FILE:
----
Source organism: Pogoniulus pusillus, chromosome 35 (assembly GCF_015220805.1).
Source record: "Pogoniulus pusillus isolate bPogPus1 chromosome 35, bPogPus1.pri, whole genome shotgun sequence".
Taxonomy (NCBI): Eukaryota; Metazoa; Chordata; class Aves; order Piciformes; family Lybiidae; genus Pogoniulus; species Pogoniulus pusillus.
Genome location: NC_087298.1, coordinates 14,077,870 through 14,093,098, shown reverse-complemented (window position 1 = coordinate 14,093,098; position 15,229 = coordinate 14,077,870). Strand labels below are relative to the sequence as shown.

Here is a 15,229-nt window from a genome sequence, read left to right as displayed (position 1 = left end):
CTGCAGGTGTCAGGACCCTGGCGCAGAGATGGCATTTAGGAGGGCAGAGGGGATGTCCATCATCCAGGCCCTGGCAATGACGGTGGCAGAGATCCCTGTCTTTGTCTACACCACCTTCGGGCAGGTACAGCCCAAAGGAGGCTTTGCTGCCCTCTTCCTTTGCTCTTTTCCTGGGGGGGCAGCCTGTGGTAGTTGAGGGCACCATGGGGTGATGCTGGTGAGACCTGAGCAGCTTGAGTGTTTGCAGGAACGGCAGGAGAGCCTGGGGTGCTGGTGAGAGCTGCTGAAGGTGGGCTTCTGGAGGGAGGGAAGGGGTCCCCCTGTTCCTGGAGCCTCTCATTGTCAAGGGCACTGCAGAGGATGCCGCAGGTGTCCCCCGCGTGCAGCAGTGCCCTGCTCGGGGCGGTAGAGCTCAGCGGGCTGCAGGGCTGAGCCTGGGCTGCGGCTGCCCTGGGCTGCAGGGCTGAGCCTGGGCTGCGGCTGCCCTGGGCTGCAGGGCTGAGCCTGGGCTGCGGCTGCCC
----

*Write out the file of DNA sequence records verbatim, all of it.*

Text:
Source organism: Pogoniulus pusillus, chromosome 35 (assembly GCF_015220805.1).
Source record: "Pogoniulus pusillus isolate bPogPus1 chromosome 35, bPogPus1.pri, whole genome shotgun sequence".
Taxonomy (NCBI): Eukaryota; Metazoa; Chordata; class Aves; order Piciformes; family Lybiidae; genus Pogoniulus; species Pogoniulus pusillus.
Genome location: NC_087298.1, coordinates 14,077,870 through 14,093,098, shown reverse-complemented (window position 1 = coordinate 14,093,098; position 15,229 = coordinate 14,077,870). Strand labels below are relative to the sequence as shown.

Here is a 15,229-nt window from a genome sequence, read left to right as displayed (position 1 = left end):
CTGCAGGTGTCAGGACCCTGGCGCAGAGATGGCATTTAGGAGGGCAGAGGGGATGTCCATCATCCAGGCCCTGGCAATGACGGTGGCAGAGATCCCTGTCTTTGTCTACACCACCTTCGGGCAGGTACAGCCCAAAGGAGGCTTTGCTGCCCTCTTCCTTTGCTCTTTTCCTGGGGGGGCAGCCTGTGGTAGTTGAGGGCACCATGGGGTGATGCTGGTGAGACCTGAGCAGCTTGAGTGTTTGCAGGAACGGCAGGAGAGCCTGGGGTGCTGGTGAGAGCTGCTGAAGGTGGGCTTCTGGAGGGAGGGAAGGGGTCCCCCTGTTCCTGGAGCCTCTCATTGTCAAGGGCACTGCAGAGGATGCCGCAGGTGTCCCCCGCGTGCAGCAGTGCCCTGCTCGGGGCGGTAGAGCTCAGCGGGCTGCAGGGCTGAGCCTGGGCTGCGGCTGCCCTGGGCTGCAGGGCTGAGCCTGGGCTGCGGCTGCCCTGGGCTGCAGGGCTGAGCCTGGGCTGCGGCTGCCC